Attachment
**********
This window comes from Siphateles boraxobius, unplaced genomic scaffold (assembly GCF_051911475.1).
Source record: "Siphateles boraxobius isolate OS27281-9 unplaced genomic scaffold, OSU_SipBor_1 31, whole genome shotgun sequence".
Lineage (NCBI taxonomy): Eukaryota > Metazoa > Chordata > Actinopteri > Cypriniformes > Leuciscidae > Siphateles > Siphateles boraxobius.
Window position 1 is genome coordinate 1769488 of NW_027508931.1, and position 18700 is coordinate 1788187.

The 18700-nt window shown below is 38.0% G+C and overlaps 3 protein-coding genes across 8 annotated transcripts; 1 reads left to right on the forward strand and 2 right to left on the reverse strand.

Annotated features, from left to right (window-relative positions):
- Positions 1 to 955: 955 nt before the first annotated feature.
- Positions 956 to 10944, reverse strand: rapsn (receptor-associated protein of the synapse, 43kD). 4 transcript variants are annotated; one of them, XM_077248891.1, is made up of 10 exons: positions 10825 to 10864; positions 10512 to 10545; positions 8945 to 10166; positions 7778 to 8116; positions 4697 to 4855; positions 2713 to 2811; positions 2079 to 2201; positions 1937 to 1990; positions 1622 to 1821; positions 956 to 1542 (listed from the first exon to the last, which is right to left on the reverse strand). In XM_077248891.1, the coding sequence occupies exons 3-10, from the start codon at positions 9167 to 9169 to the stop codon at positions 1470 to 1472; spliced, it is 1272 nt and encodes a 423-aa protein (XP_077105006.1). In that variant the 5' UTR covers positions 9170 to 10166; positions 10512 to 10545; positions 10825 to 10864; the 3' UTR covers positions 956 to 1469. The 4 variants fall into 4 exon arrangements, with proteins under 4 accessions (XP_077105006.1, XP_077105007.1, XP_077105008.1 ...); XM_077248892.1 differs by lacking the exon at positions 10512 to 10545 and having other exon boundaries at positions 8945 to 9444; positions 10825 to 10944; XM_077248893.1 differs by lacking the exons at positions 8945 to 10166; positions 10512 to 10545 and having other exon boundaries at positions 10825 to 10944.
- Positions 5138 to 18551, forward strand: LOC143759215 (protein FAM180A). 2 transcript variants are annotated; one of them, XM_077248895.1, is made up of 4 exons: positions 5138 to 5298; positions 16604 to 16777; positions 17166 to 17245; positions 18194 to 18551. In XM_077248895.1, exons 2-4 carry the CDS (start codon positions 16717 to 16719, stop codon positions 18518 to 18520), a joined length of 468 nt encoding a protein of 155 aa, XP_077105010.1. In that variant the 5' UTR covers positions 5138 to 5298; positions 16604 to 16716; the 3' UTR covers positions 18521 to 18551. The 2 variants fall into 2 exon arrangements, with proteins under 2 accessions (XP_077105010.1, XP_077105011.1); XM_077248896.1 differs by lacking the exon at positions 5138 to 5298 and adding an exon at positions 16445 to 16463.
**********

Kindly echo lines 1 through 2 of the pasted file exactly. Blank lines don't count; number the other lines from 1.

This window comes from Siphateles boraxobius, unplaced genomic scaffold (assembly GCF_051911475.1).
Source record: "Siphateles boraxobius isolate OS27281-9 unplaced genomic scaffold, OSU_SipBor_1 31, whole genome shotgun sequence".